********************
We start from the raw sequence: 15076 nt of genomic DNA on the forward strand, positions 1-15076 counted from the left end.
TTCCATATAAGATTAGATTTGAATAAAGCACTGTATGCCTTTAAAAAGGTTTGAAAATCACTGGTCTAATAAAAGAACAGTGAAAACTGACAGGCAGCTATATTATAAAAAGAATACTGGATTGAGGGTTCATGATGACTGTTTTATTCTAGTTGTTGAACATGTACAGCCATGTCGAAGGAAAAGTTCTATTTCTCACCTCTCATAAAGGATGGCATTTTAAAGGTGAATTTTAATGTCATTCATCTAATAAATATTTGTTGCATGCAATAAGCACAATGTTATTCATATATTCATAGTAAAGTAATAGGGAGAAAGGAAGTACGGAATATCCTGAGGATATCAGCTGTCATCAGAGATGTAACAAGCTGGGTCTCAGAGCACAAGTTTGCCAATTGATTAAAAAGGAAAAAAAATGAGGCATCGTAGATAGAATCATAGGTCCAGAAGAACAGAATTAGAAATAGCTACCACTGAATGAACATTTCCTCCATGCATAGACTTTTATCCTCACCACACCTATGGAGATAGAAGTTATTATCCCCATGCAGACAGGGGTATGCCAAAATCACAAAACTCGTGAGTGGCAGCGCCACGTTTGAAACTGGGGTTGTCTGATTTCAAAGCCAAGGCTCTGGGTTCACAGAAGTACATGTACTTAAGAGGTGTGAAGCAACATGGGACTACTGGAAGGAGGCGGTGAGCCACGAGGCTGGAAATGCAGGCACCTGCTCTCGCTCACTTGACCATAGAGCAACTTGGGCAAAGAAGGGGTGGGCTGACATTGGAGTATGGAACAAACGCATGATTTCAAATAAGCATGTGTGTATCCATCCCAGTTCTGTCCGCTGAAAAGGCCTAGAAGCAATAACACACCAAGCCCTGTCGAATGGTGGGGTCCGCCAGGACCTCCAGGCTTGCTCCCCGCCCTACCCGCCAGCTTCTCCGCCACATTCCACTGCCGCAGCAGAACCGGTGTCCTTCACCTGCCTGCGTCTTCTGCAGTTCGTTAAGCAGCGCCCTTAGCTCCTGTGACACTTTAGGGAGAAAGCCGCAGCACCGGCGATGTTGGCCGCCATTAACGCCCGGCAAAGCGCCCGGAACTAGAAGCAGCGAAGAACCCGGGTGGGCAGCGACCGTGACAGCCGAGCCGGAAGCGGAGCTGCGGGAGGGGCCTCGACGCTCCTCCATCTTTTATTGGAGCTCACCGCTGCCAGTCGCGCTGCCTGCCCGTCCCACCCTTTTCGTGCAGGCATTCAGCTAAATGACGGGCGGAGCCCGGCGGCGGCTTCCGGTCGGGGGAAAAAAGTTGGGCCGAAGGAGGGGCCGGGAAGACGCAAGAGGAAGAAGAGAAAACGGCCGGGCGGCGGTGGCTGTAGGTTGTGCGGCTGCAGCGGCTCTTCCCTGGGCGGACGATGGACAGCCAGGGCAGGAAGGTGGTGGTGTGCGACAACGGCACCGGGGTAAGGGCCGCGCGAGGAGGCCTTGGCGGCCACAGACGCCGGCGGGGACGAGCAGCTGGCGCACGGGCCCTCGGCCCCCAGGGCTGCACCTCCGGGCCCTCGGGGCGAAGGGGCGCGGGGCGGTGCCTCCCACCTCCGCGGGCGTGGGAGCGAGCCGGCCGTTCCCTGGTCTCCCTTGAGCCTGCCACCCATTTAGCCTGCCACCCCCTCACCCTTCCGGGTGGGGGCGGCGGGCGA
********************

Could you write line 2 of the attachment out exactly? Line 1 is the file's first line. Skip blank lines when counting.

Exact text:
TTCCATATAAGATTAGATTTGAATAAAGCACTGTATGCCTTTAAAAAGGTTTGAAAATCACTGGTCTAATAAAAGAACAGTGAAAACTGACAGGCAGCTATATTATAAAAAGAATACTGGATTGAGGGTTCATGATGACTGTTTTATTCTAGTTGTTGAACATGTACAGCCATGTCGAAGGAAAAGTTCTATTTCTCACCTCTCATAAAGGATGGCATTTTAAAGGTGAATTTTAATGTCATTCATCTAATAAATATTTGTTGCATGCAATAAGCACAATGTTATTCATATATTCATAGTAAAGTAATAGGGAGAAAGGAAGTACGGAATATCCTGAGGATATCAGCTGTCATCAGAGATGTAACAAGCTGGGTCTCAGAGCACAAGTTTGCCAATTGATTAAAAAGGAAAAAAAATGAGGCATCGTAGATAGAATCATAGGTCCAGAAGAACAGAATTAGAAATAGCTACCACTGAATGAACATTTCCTCCATGCATAGACTTTTATCCTCACCACACCTATGGAGATAGAAGTTATTATCCCCATGCAGACAGGGGTATGCCAAAATCACAAAACTCGTGAGTGGCAGCGCCACGTTTGAAACTGGGGTTGTCTGATTTCAAAGCCAAGGCTCTGGGTTCACAGAAGTACATGTACTTAAGAGGTGTGAAGCAACATGGGACTACTGGAAGGAGGCGGTGAGCCACGAGGCTGGAAATGCAGGCACCTGCTCTCGCTCACTTGACCATAGAGCAACTTGGGCAAAGAAGGGGTGGGCTGACATTGGAGTATGGAACAAACGCATGATTTCAAATAAGCATGTGTGTATCCATCCCAGTTCTGTCCGCTGAAAAGGCCTAGAAGCAATAACACACCAAGCCCTGTCGAATGGTGGGGTCCGCCAGGACCTCCAGGCTTGCTCCCCGCCCTACCCGCCAGCTTCTCCGCCACATTCCACTGCCGCAGCAGAACCGGTGTCCTTCACCTGCCTGCGTCTTCTGCAGTTCGTTAAGCAGCGCCCTTAGCTCCTGTGACACTTTAGGGAGAAAGCCGCAGCACCGGCGATGTTGGCCGCCATTAACGCCCGGCAAAGCGCCCGGAACTAGAAGCAGCGAAGAACCCGGGTGGGCAGCGACCGTGACAGCCGAGCCGGAAGCGGAGCTGCGGGAGGGGCCTCGACGCTCCTCCATCTTTTATTGGAGCTCACCGCTGCCAGTCGCGCTGCCTGCCCGTCCCACCCTTTTCGTGCAGGCATTCAGCTAAATGACGGGCGGAGCCCGGCGGCGGCTTCCGGTCGGGGGAAAAAAGTTGGGCCGAAGGAGGGGCCGGGAAGACGCAAGAGGAAGAAGAGAAAACGGCCGGGCGGCGGTGGCTGTAGGTTGTGCGGCTGCAGCGGCTCTTCCCTGGGCGGACGATGGACAGCCAGGGCAGGAAGGTGGTGGTGTGCGACAACGGCACCGGGGTAAGGGCCGCGCGAGGAGGCCTTGGCGGCCACAGACGCCGGCGGGGACGAGCAGCTGGCGCACGGGCCCTCGGCCCCCAGGGCTGCACCTCCGGGCCCTCGGGGCGAAGGGGCGCGGGGCGGTGCCTCCCACCTCCGCGGGCGTGGGAGCGAGCCGGCCGTTCCCTGGTCTCCCTTGAGCCTGCCACCCATTTAGCCTGCCACCCCCTCACCCTTCCGGGTGGGGGCGGCGGGCGA